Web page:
take a knock
- to be badly affected by something.
His reputation has taken quite a knock following the revelations published in his recent biography.
New idioms dictionary. 2014.
Look at other dictionaries:
Take a knock — suffer a reverse, especially a financial one … Dictionary of Australian slang
Take the knock — (horseracing etc.) (of a punter) admit that one is unable to settle one s debts with one s bookmaker … Dictionary of Australian slang
take a knock — Australian Slang suffer a reverse, especially a financial one … English dialects glossary
take the knock — Australian Slang (horseracing etc.) (of a punter) admit that one is unable to settle one s debts with one s bookmaker … English dialects glossary
take the knock (to) — Sell at a loss … American business jargon
take a knock — Suffer a loss (usu. financial) … A concise dictionary of English slang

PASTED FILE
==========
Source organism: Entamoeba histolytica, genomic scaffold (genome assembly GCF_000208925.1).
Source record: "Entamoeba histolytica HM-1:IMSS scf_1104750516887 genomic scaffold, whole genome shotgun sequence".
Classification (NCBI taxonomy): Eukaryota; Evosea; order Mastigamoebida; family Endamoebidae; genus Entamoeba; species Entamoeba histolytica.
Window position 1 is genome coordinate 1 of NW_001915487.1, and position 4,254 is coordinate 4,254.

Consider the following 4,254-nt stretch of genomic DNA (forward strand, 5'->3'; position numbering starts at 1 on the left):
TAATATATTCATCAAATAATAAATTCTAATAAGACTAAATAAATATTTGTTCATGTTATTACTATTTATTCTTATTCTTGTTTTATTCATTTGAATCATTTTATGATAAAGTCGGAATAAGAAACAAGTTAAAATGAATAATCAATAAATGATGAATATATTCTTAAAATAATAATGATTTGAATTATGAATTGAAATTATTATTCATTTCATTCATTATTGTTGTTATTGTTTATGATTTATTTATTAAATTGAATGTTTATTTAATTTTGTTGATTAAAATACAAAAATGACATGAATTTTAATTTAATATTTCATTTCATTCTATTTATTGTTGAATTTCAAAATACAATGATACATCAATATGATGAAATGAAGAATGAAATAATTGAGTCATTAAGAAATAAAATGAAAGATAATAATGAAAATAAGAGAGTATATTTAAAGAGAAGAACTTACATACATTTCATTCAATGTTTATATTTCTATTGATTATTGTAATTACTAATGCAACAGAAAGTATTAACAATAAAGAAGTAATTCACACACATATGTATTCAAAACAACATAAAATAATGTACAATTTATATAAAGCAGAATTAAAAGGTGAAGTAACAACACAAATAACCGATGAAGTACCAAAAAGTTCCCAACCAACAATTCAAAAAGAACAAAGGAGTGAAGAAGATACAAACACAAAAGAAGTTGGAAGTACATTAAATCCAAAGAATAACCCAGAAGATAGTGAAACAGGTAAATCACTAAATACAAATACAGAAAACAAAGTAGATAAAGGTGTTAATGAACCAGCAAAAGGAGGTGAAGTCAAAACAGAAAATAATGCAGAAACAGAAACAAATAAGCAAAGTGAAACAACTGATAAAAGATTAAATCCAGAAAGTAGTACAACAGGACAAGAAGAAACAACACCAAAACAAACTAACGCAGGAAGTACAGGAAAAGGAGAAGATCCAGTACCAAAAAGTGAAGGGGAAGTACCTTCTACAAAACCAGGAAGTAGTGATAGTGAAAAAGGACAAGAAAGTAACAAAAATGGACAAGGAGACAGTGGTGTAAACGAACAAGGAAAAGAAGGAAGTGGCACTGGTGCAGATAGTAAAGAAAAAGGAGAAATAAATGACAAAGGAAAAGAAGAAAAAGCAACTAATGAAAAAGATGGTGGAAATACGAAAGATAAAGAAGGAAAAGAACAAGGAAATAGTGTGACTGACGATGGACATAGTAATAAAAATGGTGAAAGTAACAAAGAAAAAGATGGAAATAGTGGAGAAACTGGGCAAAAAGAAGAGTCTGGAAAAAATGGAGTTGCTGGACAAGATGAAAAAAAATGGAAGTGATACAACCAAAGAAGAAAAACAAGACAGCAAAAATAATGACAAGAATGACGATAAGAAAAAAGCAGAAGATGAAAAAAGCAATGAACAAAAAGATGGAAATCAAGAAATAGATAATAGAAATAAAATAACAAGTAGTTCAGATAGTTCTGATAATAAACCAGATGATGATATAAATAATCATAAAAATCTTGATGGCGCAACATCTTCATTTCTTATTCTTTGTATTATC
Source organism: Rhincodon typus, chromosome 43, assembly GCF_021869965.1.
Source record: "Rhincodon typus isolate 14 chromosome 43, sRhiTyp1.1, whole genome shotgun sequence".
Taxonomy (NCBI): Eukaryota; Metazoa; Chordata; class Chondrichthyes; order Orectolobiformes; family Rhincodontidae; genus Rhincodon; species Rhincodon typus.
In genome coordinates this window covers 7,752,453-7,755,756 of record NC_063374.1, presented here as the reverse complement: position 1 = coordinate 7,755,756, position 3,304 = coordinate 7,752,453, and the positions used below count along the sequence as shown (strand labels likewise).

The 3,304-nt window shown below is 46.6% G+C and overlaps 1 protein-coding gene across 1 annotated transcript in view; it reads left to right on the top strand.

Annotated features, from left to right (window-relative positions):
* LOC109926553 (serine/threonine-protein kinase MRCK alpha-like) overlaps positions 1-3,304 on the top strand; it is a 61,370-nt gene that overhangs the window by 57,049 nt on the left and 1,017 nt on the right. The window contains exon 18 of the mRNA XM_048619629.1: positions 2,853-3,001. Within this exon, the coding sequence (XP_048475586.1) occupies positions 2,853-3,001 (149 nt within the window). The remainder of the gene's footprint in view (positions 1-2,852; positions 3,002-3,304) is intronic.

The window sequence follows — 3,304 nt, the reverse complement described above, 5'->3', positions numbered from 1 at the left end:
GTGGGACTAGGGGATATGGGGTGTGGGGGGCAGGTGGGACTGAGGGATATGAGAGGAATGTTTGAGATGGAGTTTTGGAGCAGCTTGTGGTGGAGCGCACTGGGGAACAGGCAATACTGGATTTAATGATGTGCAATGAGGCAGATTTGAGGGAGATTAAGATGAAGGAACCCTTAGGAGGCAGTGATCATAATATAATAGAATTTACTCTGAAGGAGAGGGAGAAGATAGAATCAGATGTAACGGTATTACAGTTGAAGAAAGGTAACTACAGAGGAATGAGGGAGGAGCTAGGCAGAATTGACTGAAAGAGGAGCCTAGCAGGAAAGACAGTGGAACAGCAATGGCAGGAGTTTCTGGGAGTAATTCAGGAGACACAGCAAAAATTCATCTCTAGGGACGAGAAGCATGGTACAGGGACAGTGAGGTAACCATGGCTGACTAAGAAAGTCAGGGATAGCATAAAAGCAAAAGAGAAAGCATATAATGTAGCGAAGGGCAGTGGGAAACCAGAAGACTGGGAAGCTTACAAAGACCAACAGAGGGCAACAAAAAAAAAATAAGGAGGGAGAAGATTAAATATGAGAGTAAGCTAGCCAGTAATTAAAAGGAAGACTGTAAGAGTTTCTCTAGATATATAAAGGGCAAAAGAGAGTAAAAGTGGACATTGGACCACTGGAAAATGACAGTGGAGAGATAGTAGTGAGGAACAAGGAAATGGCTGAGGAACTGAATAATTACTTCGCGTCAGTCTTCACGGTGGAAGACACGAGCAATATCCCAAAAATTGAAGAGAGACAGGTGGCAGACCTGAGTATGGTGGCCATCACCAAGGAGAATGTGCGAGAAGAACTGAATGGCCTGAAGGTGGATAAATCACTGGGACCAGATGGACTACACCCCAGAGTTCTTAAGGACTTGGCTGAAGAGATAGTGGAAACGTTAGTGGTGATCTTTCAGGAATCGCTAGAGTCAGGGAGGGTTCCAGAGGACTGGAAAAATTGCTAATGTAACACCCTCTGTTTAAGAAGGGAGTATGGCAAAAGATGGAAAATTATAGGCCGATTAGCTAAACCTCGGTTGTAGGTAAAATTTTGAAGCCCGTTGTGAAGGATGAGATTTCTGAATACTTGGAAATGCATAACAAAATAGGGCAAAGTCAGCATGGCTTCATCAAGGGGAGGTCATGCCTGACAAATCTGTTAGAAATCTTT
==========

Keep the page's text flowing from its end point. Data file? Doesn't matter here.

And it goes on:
knock — /nɒk / (say nok) verb (i) 1. to strike a sounding blow with the fist, knuckles, or anything hard, especially on a door, window, or the like, as in seeking admittance, calling attention, giving a signal, etc. 2. (of an internal combustion engine)… … Australian English dictionary
knock — 1 verb 1 DOOR/WINDOW (T) to hit a door or window with your closed hand to attract the attention of the people inside: Why don t you knock before you come in? (+ at/on): I turned to see Jane knocking frantically on the taxi window. 2 HIT/MAKE STH… … Longman dictionary of contemporary English
knock — knock1 W3S1 [nɔk US na:k] v ▬▬▬▬▬▬▬ 1¦(door)¦ 2¦(hit and move something)¦ 3¦(hit somebody hard)¦ 4¦(hit part of your body)¦ 5 knock on doors 6 be knocking on the door 7¦(remove wall)¦ 8 knock a hole in/through something 9¦(criticize)¦ … Dictionary of contemporary English
knock — I. vb British 1. to kill. A recent, racier variant of knock off or hit. ► I ve never spoken to anyone I m going to knock. (Hitman quoted in the Observer, 31 May 1987) 2. to have sex (with). A 300 year old usage which has been rare since the early … Contemporary slang